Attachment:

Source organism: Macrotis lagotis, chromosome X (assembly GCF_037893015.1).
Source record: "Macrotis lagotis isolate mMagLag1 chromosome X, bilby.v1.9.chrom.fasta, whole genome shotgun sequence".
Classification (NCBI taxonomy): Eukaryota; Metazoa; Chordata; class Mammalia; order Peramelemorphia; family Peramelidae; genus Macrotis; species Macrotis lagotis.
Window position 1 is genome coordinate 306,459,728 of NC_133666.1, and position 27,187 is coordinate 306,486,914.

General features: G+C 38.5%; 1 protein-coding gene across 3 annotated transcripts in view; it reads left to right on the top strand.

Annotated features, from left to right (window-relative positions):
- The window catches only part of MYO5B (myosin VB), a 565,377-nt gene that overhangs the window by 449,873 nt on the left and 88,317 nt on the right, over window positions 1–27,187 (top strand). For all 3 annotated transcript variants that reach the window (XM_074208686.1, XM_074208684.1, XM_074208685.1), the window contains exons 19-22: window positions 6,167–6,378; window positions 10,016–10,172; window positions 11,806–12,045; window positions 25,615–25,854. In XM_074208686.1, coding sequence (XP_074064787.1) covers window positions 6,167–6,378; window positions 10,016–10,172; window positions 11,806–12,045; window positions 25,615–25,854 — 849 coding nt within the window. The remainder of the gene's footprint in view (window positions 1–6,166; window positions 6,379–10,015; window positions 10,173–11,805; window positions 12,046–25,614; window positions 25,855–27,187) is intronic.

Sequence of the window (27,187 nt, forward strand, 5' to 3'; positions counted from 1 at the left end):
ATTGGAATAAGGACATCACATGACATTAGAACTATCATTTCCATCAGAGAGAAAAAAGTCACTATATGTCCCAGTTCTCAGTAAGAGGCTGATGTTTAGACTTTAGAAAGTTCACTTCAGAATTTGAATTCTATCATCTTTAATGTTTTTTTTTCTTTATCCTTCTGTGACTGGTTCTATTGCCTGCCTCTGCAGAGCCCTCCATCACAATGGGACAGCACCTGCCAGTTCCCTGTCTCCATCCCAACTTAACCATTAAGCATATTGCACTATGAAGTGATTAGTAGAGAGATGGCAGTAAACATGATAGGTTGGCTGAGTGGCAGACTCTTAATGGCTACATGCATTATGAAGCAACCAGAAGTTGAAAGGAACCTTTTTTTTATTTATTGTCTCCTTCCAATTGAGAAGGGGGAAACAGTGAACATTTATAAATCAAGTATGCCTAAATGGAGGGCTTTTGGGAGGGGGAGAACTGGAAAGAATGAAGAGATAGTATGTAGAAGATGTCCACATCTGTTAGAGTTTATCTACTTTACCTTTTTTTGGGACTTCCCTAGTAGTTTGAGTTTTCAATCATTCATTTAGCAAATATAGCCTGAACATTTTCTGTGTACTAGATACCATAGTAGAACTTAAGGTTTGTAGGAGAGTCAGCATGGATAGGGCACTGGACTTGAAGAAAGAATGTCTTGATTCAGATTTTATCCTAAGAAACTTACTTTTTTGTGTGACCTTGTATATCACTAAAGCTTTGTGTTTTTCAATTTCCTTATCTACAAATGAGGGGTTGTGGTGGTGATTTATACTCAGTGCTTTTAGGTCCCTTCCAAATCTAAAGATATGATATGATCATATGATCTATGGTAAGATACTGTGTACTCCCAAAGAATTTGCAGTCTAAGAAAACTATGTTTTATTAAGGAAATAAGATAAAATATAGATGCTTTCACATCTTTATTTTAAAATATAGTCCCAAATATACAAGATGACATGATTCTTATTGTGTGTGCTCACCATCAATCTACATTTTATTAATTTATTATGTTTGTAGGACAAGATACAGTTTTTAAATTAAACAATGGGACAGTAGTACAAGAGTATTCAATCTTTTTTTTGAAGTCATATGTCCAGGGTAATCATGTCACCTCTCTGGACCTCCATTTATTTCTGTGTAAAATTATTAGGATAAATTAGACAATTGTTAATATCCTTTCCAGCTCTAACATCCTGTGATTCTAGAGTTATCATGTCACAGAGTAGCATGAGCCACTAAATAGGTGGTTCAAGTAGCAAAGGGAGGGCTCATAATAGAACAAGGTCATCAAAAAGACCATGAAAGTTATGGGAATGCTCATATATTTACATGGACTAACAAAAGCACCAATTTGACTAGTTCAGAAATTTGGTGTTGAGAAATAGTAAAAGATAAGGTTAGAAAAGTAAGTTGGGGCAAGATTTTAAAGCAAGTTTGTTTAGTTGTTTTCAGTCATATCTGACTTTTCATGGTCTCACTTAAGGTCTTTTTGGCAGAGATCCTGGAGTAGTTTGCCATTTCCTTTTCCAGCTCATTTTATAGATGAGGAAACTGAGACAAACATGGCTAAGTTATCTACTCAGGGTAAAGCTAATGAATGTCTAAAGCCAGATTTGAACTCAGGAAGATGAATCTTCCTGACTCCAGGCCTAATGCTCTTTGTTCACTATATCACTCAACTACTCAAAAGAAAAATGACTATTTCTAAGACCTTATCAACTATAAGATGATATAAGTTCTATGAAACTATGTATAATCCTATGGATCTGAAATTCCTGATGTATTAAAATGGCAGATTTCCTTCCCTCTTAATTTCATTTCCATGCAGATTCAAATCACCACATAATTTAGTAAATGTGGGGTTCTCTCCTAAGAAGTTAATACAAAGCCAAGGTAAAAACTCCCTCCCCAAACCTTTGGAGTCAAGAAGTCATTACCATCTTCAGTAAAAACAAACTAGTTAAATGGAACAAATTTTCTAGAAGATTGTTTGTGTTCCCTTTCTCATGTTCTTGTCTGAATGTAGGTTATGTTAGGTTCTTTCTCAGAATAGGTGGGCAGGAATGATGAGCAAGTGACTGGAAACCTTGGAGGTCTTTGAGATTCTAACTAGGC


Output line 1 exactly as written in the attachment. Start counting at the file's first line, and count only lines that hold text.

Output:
Source organism: Macrotis lagotis, chromosome X (assembly GCF_037893015.1).